And thus her first (but certainly not last) sleepless night of motherhood.
My mother has been telling me a lot of stories lately. It concerns me a little bit, this new propensity of hers to talk about the past. “I suppose I’ve told you about the time your Aunt Lissie and I went on a double date with these boys she met in the drugstore,” she’ll say. Or “I’m sure you’ve heard me talk about those people who lived in the apartment upstairs from us when your dad and I were first married.”
Thing is, many of these stories are new to me. My mother has never been one for dwelling on the old days. But recently, it seems like she wants to make sure I’ve heard all the things about her life that I might have missed.
My birthday story is one that’s been told many times. The blustery March wind, the early labor brought about because her doctor told he he was going out of town and wouldn’t be there on her due date. My dad leaving the hospital to go have the oil changed in his car and completely missing my birth. (“But they told me it would be a long time!” he always protested when we got to that part.)
I’ve always loved hearing stories. And I love telling them.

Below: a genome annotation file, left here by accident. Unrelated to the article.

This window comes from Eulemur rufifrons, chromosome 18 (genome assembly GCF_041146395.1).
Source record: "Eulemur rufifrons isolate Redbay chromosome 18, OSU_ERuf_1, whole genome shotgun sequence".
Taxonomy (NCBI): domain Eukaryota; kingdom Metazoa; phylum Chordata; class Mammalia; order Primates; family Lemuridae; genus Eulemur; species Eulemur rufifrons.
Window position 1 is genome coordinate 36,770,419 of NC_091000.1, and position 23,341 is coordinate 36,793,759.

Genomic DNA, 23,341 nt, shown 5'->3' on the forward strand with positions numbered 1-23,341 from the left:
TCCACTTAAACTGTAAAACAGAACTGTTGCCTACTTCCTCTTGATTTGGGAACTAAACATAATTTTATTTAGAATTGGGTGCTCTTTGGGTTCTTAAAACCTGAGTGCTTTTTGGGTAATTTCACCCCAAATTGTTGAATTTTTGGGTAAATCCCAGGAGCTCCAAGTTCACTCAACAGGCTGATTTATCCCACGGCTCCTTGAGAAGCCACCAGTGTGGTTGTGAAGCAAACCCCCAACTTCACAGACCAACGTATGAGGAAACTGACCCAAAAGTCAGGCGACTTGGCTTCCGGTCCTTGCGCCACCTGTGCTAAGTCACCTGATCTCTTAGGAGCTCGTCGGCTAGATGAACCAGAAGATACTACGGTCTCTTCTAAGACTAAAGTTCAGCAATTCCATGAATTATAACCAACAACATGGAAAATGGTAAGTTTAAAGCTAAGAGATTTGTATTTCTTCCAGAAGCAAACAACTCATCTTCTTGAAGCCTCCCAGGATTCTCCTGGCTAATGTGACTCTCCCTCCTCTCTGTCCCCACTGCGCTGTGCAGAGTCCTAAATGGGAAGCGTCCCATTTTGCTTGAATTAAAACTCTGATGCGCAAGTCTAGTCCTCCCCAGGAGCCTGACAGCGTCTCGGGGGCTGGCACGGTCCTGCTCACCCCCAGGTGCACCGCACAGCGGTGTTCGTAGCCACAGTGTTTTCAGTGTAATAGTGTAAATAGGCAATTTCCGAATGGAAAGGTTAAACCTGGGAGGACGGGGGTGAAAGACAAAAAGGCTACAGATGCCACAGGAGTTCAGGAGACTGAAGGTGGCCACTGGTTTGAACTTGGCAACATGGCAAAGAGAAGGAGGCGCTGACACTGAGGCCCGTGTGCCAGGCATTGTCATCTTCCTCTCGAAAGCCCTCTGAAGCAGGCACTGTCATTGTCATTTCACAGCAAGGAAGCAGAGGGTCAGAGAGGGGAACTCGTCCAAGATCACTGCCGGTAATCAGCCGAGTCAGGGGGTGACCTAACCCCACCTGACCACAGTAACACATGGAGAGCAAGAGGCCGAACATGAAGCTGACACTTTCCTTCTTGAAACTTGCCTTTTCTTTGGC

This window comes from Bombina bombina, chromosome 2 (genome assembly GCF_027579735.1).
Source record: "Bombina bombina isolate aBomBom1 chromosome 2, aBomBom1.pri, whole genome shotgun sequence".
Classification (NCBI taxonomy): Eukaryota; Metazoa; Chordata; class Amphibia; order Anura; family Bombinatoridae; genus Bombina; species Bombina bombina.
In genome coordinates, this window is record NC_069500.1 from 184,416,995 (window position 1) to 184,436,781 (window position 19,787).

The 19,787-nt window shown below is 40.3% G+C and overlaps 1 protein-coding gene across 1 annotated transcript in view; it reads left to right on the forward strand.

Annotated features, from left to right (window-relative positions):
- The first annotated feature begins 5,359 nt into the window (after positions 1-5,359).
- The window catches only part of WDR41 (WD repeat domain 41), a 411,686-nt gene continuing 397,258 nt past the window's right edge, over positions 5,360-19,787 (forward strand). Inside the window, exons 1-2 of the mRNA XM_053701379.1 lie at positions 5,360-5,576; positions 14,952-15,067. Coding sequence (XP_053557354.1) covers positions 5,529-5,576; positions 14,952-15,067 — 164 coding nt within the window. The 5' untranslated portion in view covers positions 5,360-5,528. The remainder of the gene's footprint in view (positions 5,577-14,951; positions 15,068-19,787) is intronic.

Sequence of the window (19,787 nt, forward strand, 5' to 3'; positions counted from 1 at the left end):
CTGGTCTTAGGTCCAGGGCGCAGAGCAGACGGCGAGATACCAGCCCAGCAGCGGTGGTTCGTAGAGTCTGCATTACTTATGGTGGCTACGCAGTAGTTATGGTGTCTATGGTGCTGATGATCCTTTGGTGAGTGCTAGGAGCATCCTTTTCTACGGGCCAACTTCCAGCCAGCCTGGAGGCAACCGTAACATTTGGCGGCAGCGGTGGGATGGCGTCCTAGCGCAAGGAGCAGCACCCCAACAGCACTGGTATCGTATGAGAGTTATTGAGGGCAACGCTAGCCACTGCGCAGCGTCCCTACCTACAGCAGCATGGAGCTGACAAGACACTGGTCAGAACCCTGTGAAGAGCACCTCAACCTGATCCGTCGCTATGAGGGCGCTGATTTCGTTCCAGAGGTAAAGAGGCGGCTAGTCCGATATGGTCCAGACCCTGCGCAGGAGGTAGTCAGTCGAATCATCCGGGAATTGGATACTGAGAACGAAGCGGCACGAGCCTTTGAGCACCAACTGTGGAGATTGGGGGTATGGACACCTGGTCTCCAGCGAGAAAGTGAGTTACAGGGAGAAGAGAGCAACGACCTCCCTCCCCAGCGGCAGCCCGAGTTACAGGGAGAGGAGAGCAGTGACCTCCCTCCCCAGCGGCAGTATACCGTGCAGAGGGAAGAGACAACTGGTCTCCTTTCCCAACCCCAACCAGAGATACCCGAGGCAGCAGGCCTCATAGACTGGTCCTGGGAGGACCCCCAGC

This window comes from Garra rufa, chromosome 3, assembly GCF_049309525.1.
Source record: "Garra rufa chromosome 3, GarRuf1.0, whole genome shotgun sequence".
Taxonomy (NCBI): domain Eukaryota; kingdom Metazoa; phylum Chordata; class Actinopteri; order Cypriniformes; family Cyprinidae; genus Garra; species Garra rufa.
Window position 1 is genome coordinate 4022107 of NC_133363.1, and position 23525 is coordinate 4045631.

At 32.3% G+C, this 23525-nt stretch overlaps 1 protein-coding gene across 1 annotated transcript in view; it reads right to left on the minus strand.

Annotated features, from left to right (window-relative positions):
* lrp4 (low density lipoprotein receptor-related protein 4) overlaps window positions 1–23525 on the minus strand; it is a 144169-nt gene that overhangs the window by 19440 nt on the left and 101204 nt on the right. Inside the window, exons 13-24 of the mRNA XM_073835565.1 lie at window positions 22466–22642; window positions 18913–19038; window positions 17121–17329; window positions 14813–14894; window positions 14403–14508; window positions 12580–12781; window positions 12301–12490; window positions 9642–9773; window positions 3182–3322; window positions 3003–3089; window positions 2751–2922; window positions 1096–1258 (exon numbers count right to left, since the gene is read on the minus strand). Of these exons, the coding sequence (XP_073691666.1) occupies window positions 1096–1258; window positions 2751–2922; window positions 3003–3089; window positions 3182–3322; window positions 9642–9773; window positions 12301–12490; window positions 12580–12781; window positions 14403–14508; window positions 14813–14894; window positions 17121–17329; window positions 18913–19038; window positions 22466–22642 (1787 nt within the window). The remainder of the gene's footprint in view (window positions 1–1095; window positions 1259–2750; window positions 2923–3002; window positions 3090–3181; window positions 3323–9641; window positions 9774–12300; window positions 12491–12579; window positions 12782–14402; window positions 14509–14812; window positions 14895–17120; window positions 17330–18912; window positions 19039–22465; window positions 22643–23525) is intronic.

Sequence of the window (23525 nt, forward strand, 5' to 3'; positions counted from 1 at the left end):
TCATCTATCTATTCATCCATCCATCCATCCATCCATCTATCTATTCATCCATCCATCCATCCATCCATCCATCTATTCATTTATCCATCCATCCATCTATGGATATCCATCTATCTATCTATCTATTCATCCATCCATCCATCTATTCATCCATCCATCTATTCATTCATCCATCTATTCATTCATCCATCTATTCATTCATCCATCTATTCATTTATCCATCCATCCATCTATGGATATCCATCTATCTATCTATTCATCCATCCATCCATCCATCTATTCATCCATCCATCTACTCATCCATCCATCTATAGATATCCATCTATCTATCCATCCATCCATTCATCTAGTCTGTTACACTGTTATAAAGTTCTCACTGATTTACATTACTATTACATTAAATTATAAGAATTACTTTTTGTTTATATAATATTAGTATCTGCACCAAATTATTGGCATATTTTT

Which is why I started writing this blog seven years ago on my birthday.
Since then I’ve told you all lots of stories. About my job, my family, my dogs. The books I read, the music I play, the places I go. I’ve told stories about houses bought and sold. About a Grandson who graced our world with hope and light.
Stories are important to me. I’m soaking up all these stories my mother is telling me these days. She was born in March, too, only not in a hospital, but in the four-poster bed at her grandmother’s house in central Kentucky. She has 86 years worth of stories to tell, and I’m happy to listen.
I’m happy you’ve listened to my stories here for the past seven years.
I hope you’ll keep listening. There are bound to be more.